In a New York Times op-ed the day after the election, Obama’s lead pollster, Joel Benenson, took exception to these narrowly focused accounts of the campaign’s success. As he put it, “the president’s victory was a triumph of vision, not of demographics.” Or to put it in brand marketing terms, a great brand positioning.Read More
Tucked away inside a Wall Street Journal article about creating titles for movies was a wonderful tidbit about research and name testing.
Pollster George Gallup pioneered "title testing" in the 1940s at the Audience Research Institute, which he created to help studios maximize profits of their movies.
Mr. Gallup urged studios to keep titles brief and to the point. Surveys would ask people to look at groups of titles and try to describe what a film would be about based on them.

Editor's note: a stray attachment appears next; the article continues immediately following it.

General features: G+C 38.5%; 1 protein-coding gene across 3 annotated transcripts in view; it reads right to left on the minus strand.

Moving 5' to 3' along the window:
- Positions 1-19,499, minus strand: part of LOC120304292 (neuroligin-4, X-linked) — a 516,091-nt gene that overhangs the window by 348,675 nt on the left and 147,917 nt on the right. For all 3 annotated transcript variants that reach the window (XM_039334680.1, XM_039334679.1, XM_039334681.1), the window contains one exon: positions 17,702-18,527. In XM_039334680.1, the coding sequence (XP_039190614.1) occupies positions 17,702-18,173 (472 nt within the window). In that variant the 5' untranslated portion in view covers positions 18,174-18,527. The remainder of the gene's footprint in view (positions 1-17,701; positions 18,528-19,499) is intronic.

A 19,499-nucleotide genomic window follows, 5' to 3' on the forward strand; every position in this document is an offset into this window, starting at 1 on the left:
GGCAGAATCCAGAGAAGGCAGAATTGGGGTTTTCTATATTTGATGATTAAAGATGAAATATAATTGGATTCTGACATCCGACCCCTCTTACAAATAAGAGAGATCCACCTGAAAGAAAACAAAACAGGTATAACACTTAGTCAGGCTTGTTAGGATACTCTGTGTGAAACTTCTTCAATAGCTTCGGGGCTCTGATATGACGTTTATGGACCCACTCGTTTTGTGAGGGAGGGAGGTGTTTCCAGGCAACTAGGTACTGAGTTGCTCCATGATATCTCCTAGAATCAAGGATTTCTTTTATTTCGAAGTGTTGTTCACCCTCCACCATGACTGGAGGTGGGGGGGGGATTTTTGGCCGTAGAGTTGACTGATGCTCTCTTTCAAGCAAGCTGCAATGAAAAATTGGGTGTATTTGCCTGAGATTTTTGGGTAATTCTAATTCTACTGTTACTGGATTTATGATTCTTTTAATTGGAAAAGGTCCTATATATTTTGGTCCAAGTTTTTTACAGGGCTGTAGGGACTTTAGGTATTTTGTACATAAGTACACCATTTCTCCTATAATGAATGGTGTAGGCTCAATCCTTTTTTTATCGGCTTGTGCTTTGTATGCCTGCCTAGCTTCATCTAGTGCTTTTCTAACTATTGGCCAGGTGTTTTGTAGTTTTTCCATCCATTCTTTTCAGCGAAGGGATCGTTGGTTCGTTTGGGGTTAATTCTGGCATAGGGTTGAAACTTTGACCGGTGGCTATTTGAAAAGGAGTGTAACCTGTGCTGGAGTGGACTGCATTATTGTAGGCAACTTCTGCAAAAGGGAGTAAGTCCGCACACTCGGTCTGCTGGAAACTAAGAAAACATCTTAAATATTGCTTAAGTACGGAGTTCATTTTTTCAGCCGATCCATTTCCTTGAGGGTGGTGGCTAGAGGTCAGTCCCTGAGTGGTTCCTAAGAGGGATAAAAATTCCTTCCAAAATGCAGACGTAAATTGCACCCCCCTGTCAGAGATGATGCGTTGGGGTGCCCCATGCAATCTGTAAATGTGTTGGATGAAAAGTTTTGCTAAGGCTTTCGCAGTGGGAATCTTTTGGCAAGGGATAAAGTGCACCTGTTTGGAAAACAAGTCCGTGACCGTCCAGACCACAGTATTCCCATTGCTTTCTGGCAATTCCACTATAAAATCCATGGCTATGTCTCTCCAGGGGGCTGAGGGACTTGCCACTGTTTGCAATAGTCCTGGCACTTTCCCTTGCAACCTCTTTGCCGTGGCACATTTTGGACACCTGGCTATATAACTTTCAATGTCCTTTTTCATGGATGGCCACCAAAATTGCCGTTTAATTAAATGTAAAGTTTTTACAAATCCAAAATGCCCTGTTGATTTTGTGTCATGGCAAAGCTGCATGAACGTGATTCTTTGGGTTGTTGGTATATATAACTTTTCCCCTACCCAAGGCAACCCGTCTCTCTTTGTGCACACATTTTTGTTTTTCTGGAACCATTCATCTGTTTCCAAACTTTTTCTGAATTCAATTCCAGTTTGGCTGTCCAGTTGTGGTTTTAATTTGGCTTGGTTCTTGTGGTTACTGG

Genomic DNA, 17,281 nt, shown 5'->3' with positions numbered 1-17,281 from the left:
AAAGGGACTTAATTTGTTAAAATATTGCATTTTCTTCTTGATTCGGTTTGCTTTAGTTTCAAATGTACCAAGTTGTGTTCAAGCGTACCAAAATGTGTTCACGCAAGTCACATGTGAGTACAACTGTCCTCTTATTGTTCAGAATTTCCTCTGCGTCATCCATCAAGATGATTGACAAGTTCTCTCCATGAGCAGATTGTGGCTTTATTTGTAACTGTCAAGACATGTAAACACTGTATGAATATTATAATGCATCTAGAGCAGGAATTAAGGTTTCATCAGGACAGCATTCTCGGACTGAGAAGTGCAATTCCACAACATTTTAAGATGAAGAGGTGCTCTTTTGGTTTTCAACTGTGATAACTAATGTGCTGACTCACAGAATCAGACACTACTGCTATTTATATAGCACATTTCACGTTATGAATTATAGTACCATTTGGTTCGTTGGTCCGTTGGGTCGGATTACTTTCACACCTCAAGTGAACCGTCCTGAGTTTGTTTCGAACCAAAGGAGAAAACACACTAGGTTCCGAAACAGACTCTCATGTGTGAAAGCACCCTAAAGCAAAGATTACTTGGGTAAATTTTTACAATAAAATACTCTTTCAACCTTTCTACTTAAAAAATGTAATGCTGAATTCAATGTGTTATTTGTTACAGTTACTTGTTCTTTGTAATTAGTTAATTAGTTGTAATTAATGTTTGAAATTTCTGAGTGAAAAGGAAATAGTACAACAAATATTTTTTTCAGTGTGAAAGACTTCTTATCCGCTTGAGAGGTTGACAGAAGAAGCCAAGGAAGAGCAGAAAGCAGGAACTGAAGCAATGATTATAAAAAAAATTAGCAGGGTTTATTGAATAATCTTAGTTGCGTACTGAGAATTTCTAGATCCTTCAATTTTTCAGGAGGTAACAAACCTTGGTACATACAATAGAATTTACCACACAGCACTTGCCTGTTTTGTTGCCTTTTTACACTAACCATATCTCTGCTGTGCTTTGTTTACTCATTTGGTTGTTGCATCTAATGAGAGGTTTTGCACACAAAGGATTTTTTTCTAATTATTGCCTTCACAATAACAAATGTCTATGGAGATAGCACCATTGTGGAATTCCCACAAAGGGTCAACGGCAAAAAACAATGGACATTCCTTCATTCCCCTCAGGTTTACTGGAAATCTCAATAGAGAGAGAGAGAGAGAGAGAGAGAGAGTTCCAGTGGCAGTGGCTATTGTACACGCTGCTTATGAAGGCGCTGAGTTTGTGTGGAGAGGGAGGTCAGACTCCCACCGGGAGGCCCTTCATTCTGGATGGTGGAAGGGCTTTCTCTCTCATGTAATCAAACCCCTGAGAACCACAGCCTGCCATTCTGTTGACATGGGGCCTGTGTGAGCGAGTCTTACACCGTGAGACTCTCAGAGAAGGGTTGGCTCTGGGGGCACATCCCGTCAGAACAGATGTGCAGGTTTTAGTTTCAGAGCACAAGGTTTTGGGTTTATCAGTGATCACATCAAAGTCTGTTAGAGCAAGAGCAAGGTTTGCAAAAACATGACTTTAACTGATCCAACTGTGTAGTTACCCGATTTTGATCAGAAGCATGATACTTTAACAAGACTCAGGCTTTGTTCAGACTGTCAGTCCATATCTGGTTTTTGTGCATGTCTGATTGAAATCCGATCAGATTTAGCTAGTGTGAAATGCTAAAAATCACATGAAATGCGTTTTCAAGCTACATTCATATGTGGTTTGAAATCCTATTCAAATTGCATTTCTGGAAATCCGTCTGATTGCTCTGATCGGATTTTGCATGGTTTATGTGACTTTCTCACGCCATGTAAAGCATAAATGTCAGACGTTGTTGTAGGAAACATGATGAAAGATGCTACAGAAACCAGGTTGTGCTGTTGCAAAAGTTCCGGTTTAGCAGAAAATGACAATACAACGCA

The British film The Rake's Progress, about a serial seducer, was instead released in the U.S. in 1946 under the name Notorious Gentleman.
Why? Polling revealed that American audiences expected the film to be about the evolution of gardening tools.
From this two teachable moments surface about new names:
•Don’t assume your audience knows what you know.
•If you’re considering a term that’s obscure or unusual or archaic – look before you leap.
Contributed to Branding Strategy Insider by: Steve Rivkin
Sponsored By: Brand AidRead More
Trust is the most critical component in building and maintaining a strong, emotionally driven and enduring brand. However, in a world of promotion-driven-marketing tactics, many brand owners forget that building trust is the only thing holding the relationship with the customer together.